Daniel G. Nocera

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Daniel G. Nocera
Daniel Nocera PopTech.jpg
Nocera speaking at PopTech
Born (1957-07-03) July 3, 1957 (age 59)
Medford, Massachusetts
Occupation Professor
Chemist
Known for Artificial Photosynthesis
Website nocera.harvard.edu

Daniel George Nocera (born July 3, 1957) is an American chemist, currently the Patterson Rockwood Professor of Energy in the Department of Chemistry and Chemical Biology at Harvard University.[1] He is a member of the National Academy of Sciences and the American Academy of Arts and Sciences. In 2006 he was described as a "major force in the field of inorganic photochemistry and photophysics".[2] Time magazine included him in its 2009 list of the 100 most influential people.[3]

Nocera has opened up new areas of basic research into the mechanisms of energy conversion in biology and chemistry, including the study of multielectron excited states and proton coupled electron transfer (PCET). He works on research applications in artificial photosynthesis and solar fuels, including an "artificial leaf" that mimics photosynthesis in plants.[4] In 2009, Nocera formed Sun Catalytix, a startup for development of the artificial leaf. The company was bought by Lockheed Martin in 2014.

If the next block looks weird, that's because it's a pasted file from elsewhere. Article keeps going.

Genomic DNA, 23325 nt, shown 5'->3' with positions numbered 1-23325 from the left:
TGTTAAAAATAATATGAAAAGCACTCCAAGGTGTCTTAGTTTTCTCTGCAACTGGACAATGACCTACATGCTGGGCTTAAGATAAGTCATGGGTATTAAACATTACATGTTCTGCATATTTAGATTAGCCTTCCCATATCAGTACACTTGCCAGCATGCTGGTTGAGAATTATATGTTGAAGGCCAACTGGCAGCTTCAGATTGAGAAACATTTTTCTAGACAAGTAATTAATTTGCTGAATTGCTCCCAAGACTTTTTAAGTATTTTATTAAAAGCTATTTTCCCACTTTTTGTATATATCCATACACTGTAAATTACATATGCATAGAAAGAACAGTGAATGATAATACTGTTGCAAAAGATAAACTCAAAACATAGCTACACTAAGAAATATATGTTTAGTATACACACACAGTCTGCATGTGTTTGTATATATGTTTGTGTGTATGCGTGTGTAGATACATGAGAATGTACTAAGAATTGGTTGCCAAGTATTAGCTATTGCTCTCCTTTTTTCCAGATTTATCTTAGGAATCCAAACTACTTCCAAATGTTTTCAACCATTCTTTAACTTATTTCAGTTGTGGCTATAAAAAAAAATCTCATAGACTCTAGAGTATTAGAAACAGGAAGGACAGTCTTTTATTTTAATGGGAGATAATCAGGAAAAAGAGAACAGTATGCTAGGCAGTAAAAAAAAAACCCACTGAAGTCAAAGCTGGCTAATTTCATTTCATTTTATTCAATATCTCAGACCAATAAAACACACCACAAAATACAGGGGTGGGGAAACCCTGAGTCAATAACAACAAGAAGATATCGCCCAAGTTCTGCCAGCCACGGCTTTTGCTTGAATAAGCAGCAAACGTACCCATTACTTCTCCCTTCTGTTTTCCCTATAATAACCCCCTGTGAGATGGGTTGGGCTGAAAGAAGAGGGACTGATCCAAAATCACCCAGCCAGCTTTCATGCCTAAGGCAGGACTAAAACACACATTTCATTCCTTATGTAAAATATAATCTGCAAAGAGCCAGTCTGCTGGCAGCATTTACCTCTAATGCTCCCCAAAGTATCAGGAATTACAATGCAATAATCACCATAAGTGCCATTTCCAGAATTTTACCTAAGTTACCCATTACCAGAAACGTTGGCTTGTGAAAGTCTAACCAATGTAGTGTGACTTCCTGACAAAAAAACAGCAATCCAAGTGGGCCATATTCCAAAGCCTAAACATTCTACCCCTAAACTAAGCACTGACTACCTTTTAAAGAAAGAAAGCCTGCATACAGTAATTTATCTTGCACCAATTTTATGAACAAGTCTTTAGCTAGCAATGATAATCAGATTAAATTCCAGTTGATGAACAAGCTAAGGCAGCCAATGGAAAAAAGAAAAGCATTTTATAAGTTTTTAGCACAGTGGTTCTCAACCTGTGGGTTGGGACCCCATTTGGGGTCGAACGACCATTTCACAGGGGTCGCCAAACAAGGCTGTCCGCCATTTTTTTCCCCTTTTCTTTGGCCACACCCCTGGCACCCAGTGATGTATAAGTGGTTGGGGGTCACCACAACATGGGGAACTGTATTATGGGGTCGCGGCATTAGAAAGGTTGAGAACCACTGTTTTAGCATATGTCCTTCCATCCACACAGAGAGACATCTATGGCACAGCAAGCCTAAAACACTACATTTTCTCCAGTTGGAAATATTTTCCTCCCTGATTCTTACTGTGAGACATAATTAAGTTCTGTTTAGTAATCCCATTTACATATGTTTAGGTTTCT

Early life and education[edit]

Daniel George Nocera was born July 3, 1957 in Medford, Massachusetts.[4]

Nocera attended Rutgers University, where he worked with Lester R. Morss and Joseph Potenza.[5] Nocera received a B.S. degree in Chemistry from Rutgers University in 1979.[6]

He then attended the California Institute of Technology, where he received a Ph.D. degree in Chemistry in 1984 for his work with Professor Harry B. Gray on the Spectroscopy, electrochemistry, and photochemistry of polynuclear metal-metal bonded complexes.[7][8] His work with Gray included the first experimental examination of electron transfer in ruthenium-modified proteins, since considered "a hallmark of research on protein electron transfer".[2]

Career[edit]